Case Study : A Silent Crime – Questions And Sample Answers

Clues of possible fraud being committed

Records at Greene’s store indicate that huge amounts of money are being lost by the store’s shoe department. The store has extremely high rates of return on its shoes, which makes Rooker to suspect an existence of fraud (Wells, 2007, p. 202). There are several “red flags” or clues of possible fraud being committed in the presented fraud scenario, and these clues motivated Rooker to conduct an investigation. Analysis of sales data from ten sales terminals in the Greene’s shoe department reveals a questionable trend. Some credit card numbers are credited for a return of about $ 300 towards the end of every month, and this is only done once a month. This is considered a red flag because it contributes to lack of correspondence in sales recorded for returns, a factor that can be concluded to be the cause of extremely high rates of return on shoes (Wells, 2007, p. 202).

Another clue of possible fraud being committed in the presented fraud scenario is the number of credit cards being credited by Joe Anderson. Joe Anderson credits more than 200 credit cards owned by 110 different people. He credits between $ 2, 000 to $ 3, 000 in returns per week to his acquaintances and even ends up being paid 50 percent of the credit. This is considered a red flag because it is seen as the cause of huge financial losses by the Greene’s shoe department (Wells, 2007, p. 202). Just a day after Rooker installs the video surveillance equipment, Greene’s inventory is overstated by about 17 pairs of shoes due to returns of $ 5,000. Barely six weeks after Rooker starts his in-store surveillance, 100 pairs of invisible shoes are reported to be in stock. The exaggerated inventory is considered a red flag because it has made the Greene’s store to record huge losses of up to $ 30, 000 within a period of six weeks (Wells, 2007, p. 203).

Measures could have been taken to prevent the fraud from being committed or detect it earlier.

The Greene’s store shoe department could have either prevented the fraud from being committed or could have detected it earlier if at all it could have taken appropriate measures. The store could have communicated to all its employees, the consequences of committing fraud. All the employees, including Anderson, could have avoided fraudulent acts in fear of facing the consequences (Wells, 1997).

Additionally, the store could have prevented huge financial losses from Anderson’s deceitful acts by implementing a whistle-blower policy. Whistle-blower policy could have encouraged employees to report any suspected forms of misconduct without fear of being revealed. Everyone in the Greene’s store shoe department was aware that Anderson was doing something fishy, but they could not report him because they were scared. Reporting could have been done earlier enough if the store had a whistle-blower policy in place (Wells, 1997).

The store could have provided a hotline for all employees and for anyone who suspects fraud to report his or her claim. This could have helped it to get information from other people in town who knew about Anderson’s behaviors (Wells, 1997). Again, Greene’s shoe store could have detected the fraud early enough through careful review of unusual and complex financial transactions for all employees. Through this, the store could have detected the amounts of money that Anderson received from his acquaintances (Wells, 1997). The Greene’s store shoe department could have prevented the fraud from being committed by conducting anti-fraud training to all its employees.  When employees are adequately trained about how to avoid fraud, they will try to put the acquired knowledge into practice and keep away from fraud. The workers also become one another’s keeper and provide assistance to their colleagues who might not be aware that they are committing fraud (Zack, 1992-2002).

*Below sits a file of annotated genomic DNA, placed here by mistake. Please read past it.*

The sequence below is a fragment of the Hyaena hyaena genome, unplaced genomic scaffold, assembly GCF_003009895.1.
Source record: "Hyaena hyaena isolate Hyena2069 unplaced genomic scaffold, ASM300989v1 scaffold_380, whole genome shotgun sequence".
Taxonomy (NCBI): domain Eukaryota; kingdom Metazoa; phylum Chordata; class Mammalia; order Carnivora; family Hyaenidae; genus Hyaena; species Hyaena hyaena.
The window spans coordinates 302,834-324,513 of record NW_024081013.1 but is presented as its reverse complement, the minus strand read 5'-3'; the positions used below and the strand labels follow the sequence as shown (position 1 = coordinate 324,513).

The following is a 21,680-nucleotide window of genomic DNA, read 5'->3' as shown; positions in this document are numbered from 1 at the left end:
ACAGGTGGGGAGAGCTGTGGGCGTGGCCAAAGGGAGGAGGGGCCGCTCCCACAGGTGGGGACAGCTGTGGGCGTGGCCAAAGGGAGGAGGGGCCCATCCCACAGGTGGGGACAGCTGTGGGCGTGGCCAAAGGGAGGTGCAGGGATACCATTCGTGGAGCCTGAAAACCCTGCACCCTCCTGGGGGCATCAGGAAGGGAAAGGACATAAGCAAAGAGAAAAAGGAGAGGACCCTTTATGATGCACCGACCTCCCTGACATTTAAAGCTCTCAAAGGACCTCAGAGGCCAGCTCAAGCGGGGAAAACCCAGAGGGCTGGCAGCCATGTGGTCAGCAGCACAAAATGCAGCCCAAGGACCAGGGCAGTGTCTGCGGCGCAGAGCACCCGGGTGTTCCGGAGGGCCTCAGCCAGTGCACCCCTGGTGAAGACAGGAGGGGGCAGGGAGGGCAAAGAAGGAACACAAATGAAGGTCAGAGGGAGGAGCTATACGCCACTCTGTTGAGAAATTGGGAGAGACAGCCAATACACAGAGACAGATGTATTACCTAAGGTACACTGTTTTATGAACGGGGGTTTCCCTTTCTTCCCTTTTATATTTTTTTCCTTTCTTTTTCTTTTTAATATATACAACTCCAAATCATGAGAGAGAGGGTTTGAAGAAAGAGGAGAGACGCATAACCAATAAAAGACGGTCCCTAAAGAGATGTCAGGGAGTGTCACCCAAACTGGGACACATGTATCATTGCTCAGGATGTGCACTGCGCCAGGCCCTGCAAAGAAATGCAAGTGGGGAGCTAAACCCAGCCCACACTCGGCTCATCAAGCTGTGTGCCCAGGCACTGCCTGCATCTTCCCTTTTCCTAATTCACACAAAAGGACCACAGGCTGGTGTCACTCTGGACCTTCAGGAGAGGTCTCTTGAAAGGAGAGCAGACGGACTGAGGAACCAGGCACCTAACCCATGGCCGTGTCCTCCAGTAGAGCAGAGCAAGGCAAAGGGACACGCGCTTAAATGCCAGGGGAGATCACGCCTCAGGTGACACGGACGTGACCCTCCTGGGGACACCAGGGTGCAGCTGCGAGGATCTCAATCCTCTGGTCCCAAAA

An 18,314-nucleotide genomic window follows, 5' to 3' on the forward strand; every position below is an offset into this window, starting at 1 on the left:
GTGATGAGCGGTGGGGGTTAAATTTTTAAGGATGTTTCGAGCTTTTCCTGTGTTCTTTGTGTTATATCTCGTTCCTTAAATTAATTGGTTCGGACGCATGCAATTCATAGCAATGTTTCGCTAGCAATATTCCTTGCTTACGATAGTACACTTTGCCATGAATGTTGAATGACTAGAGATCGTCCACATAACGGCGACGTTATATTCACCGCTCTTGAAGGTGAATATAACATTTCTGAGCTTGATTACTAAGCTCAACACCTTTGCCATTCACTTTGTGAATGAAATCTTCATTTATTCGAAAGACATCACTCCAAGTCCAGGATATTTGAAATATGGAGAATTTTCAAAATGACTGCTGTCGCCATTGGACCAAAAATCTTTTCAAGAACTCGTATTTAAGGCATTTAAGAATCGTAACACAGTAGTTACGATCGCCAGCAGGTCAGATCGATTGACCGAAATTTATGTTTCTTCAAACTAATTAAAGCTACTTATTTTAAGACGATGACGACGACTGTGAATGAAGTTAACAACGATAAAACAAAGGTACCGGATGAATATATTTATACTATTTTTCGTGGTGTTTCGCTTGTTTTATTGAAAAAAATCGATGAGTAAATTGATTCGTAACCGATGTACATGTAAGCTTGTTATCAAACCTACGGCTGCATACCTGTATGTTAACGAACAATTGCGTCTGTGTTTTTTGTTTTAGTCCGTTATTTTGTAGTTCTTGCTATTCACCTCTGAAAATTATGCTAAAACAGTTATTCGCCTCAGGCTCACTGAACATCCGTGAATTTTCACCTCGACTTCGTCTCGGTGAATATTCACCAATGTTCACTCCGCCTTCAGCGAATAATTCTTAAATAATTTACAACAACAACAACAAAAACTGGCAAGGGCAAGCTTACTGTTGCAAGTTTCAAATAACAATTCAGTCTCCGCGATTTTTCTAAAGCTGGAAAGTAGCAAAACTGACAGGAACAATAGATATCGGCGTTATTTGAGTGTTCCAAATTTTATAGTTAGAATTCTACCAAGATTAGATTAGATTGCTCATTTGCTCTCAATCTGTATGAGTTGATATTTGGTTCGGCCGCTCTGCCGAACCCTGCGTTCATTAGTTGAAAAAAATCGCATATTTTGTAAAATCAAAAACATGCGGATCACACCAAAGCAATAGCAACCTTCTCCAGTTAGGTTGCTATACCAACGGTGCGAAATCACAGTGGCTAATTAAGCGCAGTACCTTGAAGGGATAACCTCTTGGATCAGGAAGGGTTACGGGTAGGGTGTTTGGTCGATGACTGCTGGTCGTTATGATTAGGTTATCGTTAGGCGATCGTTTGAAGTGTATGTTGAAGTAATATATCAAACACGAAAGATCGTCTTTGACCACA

Why Rooker contacted the Secret Service and involve them in this investigation

The primary investigative mission of the Secret Service is to protect the financial and payment systems of the United States of America. Since 1984, the agency has been investigating crimes involving fraud in financial institutions, illegal electronic fund transfers among other financial-related crimes. Rooker chose to contact the Secret Service when it suspected fraud at Greene’s shoe store department and involved them in this investigation because of the agency’s experience in investigating financial-related frauds (Unites States Secret Service, 2014). Rooker believed that the Secret Service could employ better measures in investigating the fraud as compared to other investigatory agencies, and assist him in apprehending Joe Anderson.

Raising his “fee” from 10% up to 50%

Joe Anderson increased his chances of being caught by raising his fees from 10 % up to 50 %. The move made everyone in town and in the shoe department to suspect his actions. Even Rooker and the United States Secret Service found more clues to support their initial suspicions. It can therefore be concluded that the United States Secret service found more reasons for arresting Joe Anderson after he raised his fees from 10 % to 50 % (Wells, 2007, p. 203).

References

Unites States Secret Service. (2014). United States Secret Service: Investigative Mission. Retrieved, October 12, 2014, from http://www.secretservice.gov/investigations.shtml

Wells, J. T. (1997). Occupational Fraud and Abuse. Austin, TX: Obsidian Publishing Company,

Wells, J. T. (2007). Corporate Fraud Handbook: Prevention and Detection, Second Edition. United States of America: John Wiley and Sons, Inc.

Zack, G. M. (1992-2002). Fraud and Abuse in Nonprofit Organizations: A Guide to Prevention and Detection. Rockville, MD: Nonprofit Resource Center and Williams Young, LLC.

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